There are lots of great reasons for using social media - to create dialogue, to share information, and to keep in touch. Having a presence online can be really beneficial to your group and it’s members.
What is social media?
Social media is a form of web-based communication. It has transformed the way we communicate, and created opportunities for people across the world to share information, mobilise campaigns, and stay connected with their friends and family.
Using social media
Define your goals
What do you aim to do by using social media? Is it to recruit volunteers, publicise your events, support a campaign, keep in touch with people, or to fundraise? This might seem like an obvious question but it’s important to be clear about what you want to achieve when using social media so that you get the most from it.
Know your audience
Think about who you are trying to reach – in this case, students! Think about what kind of students you will be reaching out to, and spend some time profiling a student you think would be likely to be interested in your group. Knowing your audience will help you to target your message, and keep it relevant.
Now that you know who your audience is, think about how you will reach them. What content do you think will be most likely to engage your audience and encourage them to interact? Finally, get an idea of the best time to post. Are your audience likely to be online early in the morning, or late at night? Plan when you’ll post to make sure it gets noticed.
Choosing your message
Share visual content such as videos, pictures and images, which can be more exciting than plain text, and share links to articles and news stories of interest to your community.
Make it personal
Engage with your community in the first person, be conversational, and share updates from members of your group to create a personable identity.
Get people talking by asking questions; respond personally to people who comment on your posts or feed, and re-post interesting content from members of your community, thanking them in person.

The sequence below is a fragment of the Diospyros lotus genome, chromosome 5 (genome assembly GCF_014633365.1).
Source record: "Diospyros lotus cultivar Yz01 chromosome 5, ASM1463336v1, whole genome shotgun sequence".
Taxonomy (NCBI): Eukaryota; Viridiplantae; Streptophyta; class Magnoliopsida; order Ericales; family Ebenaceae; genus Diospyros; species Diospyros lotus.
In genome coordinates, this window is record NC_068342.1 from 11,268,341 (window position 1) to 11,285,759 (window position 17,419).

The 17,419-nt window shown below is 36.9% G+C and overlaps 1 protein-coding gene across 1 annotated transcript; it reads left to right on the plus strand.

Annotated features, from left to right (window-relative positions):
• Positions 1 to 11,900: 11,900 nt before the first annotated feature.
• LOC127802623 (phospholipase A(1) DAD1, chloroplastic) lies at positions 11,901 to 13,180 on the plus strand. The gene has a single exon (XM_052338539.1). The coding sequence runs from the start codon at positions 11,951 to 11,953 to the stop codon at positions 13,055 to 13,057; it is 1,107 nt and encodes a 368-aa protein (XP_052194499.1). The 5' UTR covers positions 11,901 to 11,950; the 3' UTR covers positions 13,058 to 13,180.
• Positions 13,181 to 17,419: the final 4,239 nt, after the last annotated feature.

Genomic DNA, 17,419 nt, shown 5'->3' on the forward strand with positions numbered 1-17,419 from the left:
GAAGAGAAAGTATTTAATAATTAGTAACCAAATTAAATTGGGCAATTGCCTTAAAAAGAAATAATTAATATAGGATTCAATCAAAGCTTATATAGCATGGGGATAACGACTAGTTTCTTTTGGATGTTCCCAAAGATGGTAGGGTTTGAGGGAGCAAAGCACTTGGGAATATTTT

Facebook was launched in 2004, and has over 900 million active users. You can use Facebook to create a ‘Page’ for your group that other users ‘like’ to receive updates from you. Pages are similar to user profiles—you can share photos, update your status and create events, as well as ‘like’ other pages.
Twitter was launched in 2006, and has over 500 million active users. It’s a micro-blogging service that allows users to send and read messages of up to 140 characters, known as ‘tweets’. You can ‘follow’ people to see what they tweet, and re-tweet their messages to your own followers.
Using social media to promote your group can be a valuable method of communication, but it’s important to make sure you can devote enough time to using it properly. It might be useful to have a specific person or a small group dedicated to updating your social media profiles.
Twuffer is a useful platform which allows users of Twitter to compose their tweets and schedule their release in advance: twuffer.com
You can also link your Facebook page to Twitter using an app on your page, so you only need to post once. Click ‘edit page’ > ‘Update Info’ > ‘Resources’ > ‘Link your page to Twitter’ and follow the easy steps.
Have a communication strategy
Social media is a great way to stay in touch with your members and promote your events, but make sure that you don’t neglect other methods of communication. Use social media as part of your wider strategy, by linking your profiles to your e-newsletters, website and promotional materials.
Remember, social media can never replace face to face personal interaction where your community will form and take shape!
Both Facebook and Twitter have plug-ins so that you can add a Facebook or Twitter feed to your website.
Confidentiality and ethical issues
Using social media raises a number of questions around the confidentiality of personal information. Only share personal details such as addresses and phone numbers through social media if you have explicit permission to do so.
If you wouldn’t feel comfortable sharing something on your own profile, don’t share it using your group one.
Monitor, evaluate and re-evaluate
Social media is evolutionary rather than linear, which means that platforms are modified and change over time. Stay up to date and well informed with the latest changes, and rethink your approach to social media if necessary.
Monitor how many people follow you on Twitter, or like your page on Facebook. Is the number going down? Rethink the content you’re posting to make sure it stays relevant.
Numbers not changing much? Ensure you put your twitter username and Facebook URL on your publicity so that people can find you.
Numbers going up? Great!
Tweriod is an app that analyses how often your twitter followers are online, and the time of day that is best to connect with them: tweriod.com
Facebook Insights (accessible from your Facebook Page) shows how many people see your posts and how they interact with your page. Facebook also sends this information to you in a weekly email.
- WikiHow have created a simple guide to using Twitter: www.wikihow.com/use-twitter
- The Facebook Help Centre includes some useful information about how to set up and manage a page: w w w . f a c e b o o k . c o m / h e l p ? page=168617716530627
- Direct.gov has a useful page about how to stay safe online: www.direct.gov.uk/en/YoungPeople/ CrimeAndJustice/KeepingSafe/DG_10027670
- SCM’s Twitter: @SCM_Britain
- SCM’s Facebook www.facebook.com/studentchristianmovement
This ‘How To’ guide was written by Chris Wood and Lisa Murphy.